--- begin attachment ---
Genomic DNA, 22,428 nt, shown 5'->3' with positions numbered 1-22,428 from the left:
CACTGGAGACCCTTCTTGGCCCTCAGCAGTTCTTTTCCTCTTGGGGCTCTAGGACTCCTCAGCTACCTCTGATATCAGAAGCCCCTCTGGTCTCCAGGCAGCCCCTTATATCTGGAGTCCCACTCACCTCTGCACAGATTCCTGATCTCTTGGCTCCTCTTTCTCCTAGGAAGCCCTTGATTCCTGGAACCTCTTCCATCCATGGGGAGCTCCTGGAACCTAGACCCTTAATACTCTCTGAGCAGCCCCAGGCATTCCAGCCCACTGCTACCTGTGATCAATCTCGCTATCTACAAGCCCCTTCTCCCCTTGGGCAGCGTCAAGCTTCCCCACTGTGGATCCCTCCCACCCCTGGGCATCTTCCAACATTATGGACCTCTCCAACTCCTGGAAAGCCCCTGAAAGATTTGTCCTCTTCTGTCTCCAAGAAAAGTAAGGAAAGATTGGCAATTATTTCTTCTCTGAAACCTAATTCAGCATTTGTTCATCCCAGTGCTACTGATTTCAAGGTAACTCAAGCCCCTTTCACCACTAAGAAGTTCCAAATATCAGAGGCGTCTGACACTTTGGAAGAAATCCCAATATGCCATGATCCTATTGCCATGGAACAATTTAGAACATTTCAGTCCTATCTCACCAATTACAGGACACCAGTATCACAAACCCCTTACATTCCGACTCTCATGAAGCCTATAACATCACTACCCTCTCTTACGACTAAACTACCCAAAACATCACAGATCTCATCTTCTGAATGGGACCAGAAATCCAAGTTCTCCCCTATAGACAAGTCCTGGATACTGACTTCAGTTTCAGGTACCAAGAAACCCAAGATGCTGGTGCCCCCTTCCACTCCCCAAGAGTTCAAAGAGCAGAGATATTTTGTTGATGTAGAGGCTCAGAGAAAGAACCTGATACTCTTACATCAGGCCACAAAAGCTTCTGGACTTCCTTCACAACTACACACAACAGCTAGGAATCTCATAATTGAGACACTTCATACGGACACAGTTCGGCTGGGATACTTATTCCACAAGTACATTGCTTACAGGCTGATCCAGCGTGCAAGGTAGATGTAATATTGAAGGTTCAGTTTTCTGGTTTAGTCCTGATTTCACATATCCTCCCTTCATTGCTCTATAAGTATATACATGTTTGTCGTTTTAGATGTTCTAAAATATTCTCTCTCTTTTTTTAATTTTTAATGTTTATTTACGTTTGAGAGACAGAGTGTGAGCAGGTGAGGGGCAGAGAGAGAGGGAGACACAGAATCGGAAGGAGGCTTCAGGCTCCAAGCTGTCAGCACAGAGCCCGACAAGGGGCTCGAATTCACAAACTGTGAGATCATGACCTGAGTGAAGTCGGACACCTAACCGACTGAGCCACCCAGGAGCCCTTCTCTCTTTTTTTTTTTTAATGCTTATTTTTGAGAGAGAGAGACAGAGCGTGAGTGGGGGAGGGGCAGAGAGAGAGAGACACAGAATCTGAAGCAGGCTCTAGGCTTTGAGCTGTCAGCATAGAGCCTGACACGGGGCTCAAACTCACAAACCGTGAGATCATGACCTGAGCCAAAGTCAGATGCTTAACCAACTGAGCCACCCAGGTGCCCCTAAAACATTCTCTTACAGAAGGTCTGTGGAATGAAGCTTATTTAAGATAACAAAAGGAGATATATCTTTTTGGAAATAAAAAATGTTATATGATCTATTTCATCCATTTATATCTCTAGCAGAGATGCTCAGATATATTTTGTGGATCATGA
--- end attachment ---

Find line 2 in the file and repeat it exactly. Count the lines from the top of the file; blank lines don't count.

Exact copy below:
CACTGGAGACCCTTCTTGGCCCTCAGCAGTTCTTTTCCTCTTGGGGCTCTAGGACTCCTCAGCTACCTCTGATATCAGAAGCCCCTCTGGTCTCCAGGCAGCCCCTTATATCTGGAGTCCCACTCACCTCTGCACAGATTCCTGATCTCTTGGCTCCTCTTTCTCCTAGGAAGCCCTTGATTCCTGGAACCTCTTCCATCCATGGGGAGCTCCTGGAACCTAGACCCTTAATACTCTCTGAGCAGCCCCAGGCATTCCAGCCCACTGCTACCTGTGATCAATCTCGCTATCTACAAGCCCCTTCTCCCCTTGGGCAGCGTCAAGCTTCCCCACTGTGGATCCCTCCCACCCCTGGGCATCTTCCAACATTATGGACCTCTCCAACTCCTGGAAAGCCCCTGAAAGATTTGTCCTCTTCTGTCTCCAAGAAAAGTAAGGAAAGATTGGCAATTATTTCTTCTCTGAAACCTAATTCAGCATTTGTTCATCCCAGTGCTACTGATTTCAAGGTAACTCAAGCCCCTTTCACCACTAAGAAGTTCCAAATATCAGAGGCGTCTGACACTTTGGAAGAAATCCCAATATGCCATGATCCTATTGCCATGGAACAATTTAGAACATTTCAGTCCTATCTCACCAATTACAGGACACCAGTATCACAAACCCCTTACATTCCGACTCTCATGAAGCCTATAACATCACTACCCTCTCTTACGACTAAACTACCCAAAACATCACAGATCTCATCTTCTGAATGGGACCAGAAATCCAAGTTCTCCCCTATAGACAAGTCCTGGATACTGACTTCAGTTTCAGGTACCAAGAAACCCAAGATGCTGGTGCCCCCTTCCACTCCCCAAGAGTTCAAAGAGCAGAGATATTTTGTTGATGTAGAGGCTCAGAGAAAGAACCTGATACTCTTACATCAGGCCACAAAAGCTTCTGGACTTCCTTCACAACTACACACAACAGCTAGGAATCTCATAATTGAGACACTTCATACGGACACAGTTCGGCTGGGATACTTATTCCACAAGTACATTGCTTACAGGCTGATCCAGCGTGCAAGGTAGATGTAATATTGAAGGTTCAGTTTTCTGGTTTAGTCCTGATTTCACATATCCTCCCTTCATTGCTCTATAAGTATATACATGTTTGTCGTTTTAGATGTTCTAAAATATTCTCTCTCTTTTTTTAATTTTTAATGTTTATTTACGTTTGAGAGACAGAGTGTGAGCAGGTGAGGGGCAGAGAGAGAGGGAGACACAGAATCGGAAGGAGGCTTCAGGCTCCAAGCTGTCAGCACAGAGCCCGACAAGGGGCTCGAATTCACAAACTGTGAGATCATGACCTGAGTGAAGTCGGACACCTAACCGACTGAGCCACCCAGGAGCCCTTCTCTCTTTTTTTTTTTTAATGCTTATTTTTGAGAGAGAGAGACAGAGCGTGAGTGGGGGAGGGGCAGAGAGAGAGAGACACAGAATCTGAAGCAGGCTCTAGGCTTTGAGCTGTCAGCATAGAGCCTGACACGGGGCTCAAACTCACAAACCGTGAGATCATGACCTGAGCCAAAGTCAGATGCTTAACCAACTGAGCCACCCAGGTGCCCCTAAAACATTCTCTTACAGAAGGTCTGTGGAATGAAGCTTATTTAAGATAACAAAAGGAGATATATCTTTTTGGAAATAAAAAATGTTATATGATCTATTTCATCCATTTATATCTCTAGCAGAGATGCTCAGATATATTTTGTGGATCATGA